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January 21, 2020

4 Ways to Systematize Business Development

GUEST: Steve Gordon, Founder of The Unstoppable CEO B2B_Revenue_Executive_Experience_-_Steve_Gordon-02

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Owning a service-based business is hard. 

Not only are you expected to be a master of your product, you’ve also got to be a professional at marketing and getting your service out there in front of people. 

And if you’re not careful, you can take the habits that you’ve had to establish in your beginning years as a scrappy start up and never grow past them. 

Always and forever stuck in survival mode. Killing yourself to make it work when what you really need is some good quality help to allow you to free yourself to do what you do best. 

Run the business. 

On a recent episode of The B2B Revenue Executive Experience podcast, we sat down with Steve Gordon, Founder of The Unstoppable CEO, for a discussion around his recent love of philosophy, the biggest challenges companies face when trying to attract new clients, and the four levers that have to be engaged if you want to systematize business development. 

So what are these four levers? What do you need to get right in order to get your business development locked in? 

1. The Ideal Client 

This may seem like an obvious piece of advice, but so many businesses are spending way too much time and money and manpower trying to be all things to all people. 

Your service is not for everyone.  

While it’s tempting to think that you need to get yourself in front of EVERYONE in the universe, you may actually be hurting yourself by trying to be all things to all people.

The more focused and specific you can get, the easier all of the other marketing is going to be.”

STEVE GORDON from The Unstoppable CEO

 

The bottom line is that your business is great for a lot of people. But it’s not for everyone. Contrary to what a lot of people may say, your business doesn't need to be in front of everybody. It needs to be in front of everybody who is your ideal client. 

The sooner you can identify who your ideal client is, the sooner you can start to directly craft messaging and marketing to that ideal client.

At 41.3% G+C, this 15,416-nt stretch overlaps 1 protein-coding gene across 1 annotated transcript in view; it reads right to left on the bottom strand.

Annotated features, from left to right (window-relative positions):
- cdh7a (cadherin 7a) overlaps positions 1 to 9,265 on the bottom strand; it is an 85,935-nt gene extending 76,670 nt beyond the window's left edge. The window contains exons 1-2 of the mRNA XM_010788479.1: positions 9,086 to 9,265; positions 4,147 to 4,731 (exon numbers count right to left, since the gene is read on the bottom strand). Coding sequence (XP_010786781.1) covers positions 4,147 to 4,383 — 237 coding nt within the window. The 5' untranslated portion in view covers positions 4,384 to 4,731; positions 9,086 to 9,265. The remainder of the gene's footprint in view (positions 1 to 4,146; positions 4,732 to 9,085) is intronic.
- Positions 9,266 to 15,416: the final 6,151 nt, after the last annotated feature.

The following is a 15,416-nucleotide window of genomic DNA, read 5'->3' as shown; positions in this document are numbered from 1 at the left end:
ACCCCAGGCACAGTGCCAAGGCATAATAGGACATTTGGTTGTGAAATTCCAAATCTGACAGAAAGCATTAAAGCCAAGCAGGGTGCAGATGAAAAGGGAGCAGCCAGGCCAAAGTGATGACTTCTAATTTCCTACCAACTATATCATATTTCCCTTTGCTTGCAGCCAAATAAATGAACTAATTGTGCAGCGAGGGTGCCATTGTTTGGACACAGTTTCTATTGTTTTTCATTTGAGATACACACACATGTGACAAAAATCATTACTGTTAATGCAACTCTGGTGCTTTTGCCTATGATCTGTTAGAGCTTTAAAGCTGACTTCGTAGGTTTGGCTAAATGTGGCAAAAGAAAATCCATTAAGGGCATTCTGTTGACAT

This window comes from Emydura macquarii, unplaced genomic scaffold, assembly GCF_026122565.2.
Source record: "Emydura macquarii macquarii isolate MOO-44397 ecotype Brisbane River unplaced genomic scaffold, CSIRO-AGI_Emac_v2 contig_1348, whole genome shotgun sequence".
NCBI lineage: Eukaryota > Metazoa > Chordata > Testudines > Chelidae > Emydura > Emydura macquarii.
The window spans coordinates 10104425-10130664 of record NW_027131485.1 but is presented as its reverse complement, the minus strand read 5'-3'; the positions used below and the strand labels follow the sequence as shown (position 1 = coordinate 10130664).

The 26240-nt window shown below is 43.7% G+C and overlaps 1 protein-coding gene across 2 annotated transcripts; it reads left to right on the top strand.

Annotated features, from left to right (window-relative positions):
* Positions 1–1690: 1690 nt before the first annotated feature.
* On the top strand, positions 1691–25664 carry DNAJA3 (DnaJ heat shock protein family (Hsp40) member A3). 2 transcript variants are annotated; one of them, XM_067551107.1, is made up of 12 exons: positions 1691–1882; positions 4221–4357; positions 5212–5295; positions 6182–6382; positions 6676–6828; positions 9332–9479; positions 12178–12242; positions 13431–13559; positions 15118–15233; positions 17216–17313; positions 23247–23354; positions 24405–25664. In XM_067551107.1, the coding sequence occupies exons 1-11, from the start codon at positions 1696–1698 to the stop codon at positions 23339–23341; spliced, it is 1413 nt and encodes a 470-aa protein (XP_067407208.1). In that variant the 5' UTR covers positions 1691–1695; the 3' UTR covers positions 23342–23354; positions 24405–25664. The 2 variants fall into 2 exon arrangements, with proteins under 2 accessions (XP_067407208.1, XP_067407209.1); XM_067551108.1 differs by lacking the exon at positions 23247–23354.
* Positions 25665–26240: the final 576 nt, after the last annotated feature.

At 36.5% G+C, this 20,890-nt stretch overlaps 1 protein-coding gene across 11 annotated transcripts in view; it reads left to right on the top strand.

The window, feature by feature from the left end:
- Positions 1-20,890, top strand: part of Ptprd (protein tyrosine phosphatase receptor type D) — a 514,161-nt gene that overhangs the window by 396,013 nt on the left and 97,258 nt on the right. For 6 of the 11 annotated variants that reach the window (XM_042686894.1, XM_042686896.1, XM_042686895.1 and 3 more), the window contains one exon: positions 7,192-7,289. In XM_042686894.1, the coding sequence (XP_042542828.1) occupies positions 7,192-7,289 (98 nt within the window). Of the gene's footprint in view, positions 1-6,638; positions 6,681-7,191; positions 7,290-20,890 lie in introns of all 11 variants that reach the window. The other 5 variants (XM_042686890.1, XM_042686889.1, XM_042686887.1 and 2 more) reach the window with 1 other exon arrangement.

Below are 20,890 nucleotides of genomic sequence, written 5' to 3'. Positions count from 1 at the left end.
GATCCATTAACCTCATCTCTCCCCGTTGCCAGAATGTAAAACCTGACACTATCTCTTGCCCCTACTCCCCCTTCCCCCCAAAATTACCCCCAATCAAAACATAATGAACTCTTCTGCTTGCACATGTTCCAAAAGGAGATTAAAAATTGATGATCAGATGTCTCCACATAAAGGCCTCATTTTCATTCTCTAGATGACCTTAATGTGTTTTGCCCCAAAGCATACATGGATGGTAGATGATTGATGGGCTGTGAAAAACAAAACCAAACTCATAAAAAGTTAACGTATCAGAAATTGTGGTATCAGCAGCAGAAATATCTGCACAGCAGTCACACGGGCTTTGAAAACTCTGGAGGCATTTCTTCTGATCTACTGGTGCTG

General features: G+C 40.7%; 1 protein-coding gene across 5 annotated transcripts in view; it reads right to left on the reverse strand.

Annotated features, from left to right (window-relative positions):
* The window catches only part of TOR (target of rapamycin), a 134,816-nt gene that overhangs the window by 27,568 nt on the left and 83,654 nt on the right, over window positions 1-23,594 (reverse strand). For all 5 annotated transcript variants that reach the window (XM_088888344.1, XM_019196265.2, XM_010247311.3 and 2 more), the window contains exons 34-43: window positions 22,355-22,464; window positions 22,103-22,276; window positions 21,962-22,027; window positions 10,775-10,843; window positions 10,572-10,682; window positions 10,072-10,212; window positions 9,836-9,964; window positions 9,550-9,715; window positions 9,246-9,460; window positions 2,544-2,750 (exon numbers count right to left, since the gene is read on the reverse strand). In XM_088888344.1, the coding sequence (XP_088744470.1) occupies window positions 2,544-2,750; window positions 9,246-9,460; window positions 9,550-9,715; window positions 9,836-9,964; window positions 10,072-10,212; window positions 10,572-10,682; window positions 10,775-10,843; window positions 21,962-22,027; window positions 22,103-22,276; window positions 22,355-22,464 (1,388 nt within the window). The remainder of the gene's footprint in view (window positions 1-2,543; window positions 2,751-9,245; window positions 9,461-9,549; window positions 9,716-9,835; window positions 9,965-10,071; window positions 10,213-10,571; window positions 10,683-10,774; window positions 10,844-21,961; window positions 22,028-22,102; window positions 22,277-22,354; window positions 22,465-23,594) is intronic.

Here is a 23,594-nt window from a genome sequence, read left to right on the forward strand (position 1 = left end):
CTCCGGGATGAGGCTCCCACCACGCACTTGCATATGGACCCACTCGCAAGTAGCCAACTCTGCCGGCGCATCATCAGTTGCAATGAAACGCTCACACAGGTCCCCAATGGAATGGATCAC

2. Simplify Referrals

Of all of the different ways you can develop relationships with your prospects, referrals are the best way to get in front of those prospects you don’t yet know. 

There are only two types of prospects in the world. Ones you know and ones you don’t know.”

STEVE GORDON from The Unstoppable CEO

 

Odds are, you know SOMEBODY who knows the prospects you want to be in front of. 

So what do you do? You package a message your EXISTING clients can pass to your prospects. You give your clients a way to give a HUGE amount of value to their own networks, so you can begin to add those same prospects to your network. 

It can be as simple as a 20-30 page book filled with information about what your business is an expert on, and how your business can help people solve a very specific, very pointed problem.

Then you give it to your existing clients and ask a simple question of them: 

“I need your help in identifying people who would benefit from what we have to offer as a company. Would you help me by just giving them this book?” 

That’s it. 

You’re getting prospects to pay attention to you while your clients are getting to add HUGE value to their networks.
 

3. Hone Your Offer

This one is easy. 

Tailor your offer to what they really want so that it delivers a tremendous amount of value to the client, which makes it so much easier for them to buy in when the moment comes. Because now you’re speaking THEIR language, not yours. 

When you’re able to put your offer in terms that are clear, concise, and make sense, it changes the game in a big way both for you and for the client.

Finally, 

4. Analyze your Follow-Up

Follow-up might as well be a 4-letter word, because nobody wants to do it. Nobody wants to put the effort into maintaining it. 

But if you can nail follow-up, you can get to the point where you almost can’t fail. 

It’s about attracting people into your world and staying with them consistently for the long term. Someone from your organization is consistent and reliable with following up. You’re always ready and there for them when they’re ready to buy. 

Until next time! 

This post is based on a podcast interview with Steve Gordon, Founder of The Unstoppable CEO. To hear this episode, and many more like it, subscribe to the B2B Revenue Executive Experience.

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